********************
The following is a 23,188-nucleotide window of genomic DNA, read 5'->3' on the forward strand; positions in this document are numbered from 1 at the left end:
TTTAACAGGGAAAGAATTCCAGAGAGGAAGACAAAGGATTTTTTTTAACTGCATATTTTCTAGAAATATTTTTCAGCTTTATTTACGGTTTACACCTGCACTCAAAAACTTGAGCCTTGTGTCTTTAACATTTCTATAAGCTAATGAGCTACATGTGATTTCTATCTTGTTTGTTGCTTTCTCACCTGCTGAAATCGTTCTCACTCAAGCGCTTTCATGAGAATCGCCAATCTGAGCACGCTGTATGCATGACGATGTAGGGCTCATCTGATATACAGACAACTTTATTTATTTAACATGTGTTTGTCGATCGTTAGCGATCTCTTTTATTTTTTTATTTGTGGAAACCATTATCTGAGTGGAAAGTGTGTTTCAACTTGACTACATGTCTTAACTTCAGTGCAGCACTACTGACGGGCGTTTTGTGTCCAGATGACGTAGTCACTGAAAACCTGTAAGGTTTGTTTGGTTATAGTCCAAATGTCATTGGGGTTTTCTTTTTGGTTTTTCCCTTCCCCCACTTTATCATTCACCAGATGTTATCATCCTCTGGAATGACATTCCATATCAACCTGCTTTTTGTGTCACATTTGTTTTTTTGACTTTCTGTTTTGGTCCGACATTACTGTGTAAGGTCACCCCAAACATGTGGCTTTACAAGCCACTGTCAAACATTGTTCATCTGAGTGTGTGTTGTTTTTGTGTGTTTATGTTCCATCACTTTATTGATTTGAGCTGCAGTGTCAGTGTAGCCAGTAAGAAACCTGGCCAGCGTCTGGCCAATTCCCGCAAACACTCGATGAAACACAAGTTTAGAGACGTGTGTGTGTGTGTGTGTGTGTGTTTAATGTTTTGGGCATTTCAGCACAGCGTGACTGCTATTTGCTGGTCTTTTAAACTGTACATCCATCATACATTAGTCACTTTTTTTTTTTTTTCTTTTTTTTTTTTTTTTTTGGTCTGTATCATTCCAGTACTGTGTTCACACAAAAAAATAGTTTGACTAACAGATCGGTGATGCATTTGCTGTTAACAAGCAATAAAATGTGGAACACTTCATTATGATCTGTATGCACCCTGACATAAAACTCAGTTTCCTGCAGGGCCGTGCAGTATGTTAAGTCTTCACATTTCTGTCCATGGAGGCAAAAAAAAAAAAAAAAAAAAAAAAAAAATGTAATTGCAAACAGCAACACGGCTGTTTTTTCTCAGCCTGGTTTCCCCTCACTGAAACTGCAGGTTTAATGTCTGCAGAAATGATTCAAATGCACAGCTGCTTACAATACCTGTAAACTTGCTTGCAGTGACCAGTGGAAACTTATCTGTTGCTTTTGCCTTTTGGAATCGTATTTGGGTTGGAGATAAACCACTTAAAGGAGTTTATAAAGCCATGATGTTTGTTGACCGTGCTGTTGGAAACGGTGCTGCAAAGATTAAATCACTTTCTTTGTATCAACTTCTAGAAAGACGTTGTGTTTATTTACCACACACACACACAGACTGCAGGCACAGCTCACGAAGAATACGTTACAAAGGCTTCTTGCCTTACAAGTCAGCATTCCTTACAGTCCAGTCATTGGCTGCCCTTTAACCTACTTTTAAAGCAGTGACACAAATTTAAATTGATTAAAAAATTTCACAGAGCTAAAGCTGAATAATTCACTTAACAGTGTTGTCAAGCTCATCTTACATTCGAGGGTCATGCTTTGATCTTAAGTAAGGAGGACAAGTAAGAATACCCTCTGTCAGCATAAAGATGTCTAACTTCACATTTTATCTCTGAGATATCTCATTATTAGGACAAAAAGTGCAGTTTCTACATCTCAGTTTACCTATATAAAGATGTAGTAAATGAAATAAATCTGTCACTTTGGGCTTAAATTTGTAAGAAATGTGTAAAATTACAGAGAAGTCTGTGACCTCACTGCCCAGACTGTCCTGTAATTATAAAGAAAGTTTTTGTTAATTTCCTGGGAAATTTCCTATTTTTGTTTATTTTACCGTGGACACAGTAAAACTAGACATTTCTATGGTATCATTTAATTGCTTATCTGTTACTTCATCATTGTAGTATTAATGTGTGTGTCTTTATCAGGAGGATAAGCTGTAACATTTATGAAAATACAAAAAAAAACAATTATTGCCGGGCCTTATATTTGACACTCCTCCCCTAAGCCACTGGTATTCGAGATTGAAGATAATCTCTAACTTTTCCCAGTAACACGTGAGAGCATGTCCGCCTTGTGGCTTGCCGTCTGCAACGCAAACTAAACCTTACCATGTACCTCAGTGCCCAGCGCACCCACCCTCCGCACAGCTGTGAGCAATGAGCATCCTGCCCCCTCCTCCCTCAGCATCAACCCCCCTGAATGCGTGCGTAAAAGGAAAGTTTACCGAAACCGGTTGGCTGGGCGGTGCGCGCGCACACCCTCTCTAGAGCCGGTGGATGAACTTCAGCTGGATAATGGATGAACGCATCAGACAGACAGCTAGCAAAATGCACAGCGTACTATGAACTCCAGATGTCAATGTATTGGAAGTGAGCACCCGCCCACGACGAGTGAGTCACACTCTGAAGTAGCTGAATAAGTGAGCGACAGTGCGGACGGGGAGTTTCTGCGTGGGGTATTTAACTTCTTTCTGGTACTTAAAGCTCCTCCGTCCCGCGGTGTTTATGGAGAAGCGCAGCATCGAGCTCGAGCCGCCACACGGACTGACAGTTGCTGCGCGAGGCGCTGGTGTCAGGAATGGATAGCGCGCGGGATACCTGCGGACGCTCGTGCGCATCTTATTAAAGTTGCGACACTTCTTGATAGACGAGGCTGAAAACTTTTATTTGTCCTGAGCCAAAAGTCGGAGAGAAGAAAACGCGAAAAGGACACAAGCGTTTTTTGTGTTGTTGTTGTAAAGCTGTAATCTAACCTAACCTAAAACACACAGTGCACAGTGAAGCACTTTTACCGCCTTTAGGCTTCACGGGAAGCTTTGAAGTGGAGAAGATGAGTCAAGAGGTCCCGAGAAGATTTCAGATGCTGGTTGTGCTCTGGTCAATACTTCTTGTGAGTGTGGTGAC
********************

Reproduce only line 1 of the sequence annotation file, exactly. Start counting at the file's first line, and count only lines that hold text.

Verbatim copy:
The following is a 23,188-nucleotide window of genomic DNA, read 5'->3' on the forward strand; positions in this document are numbered from 1 at the left end: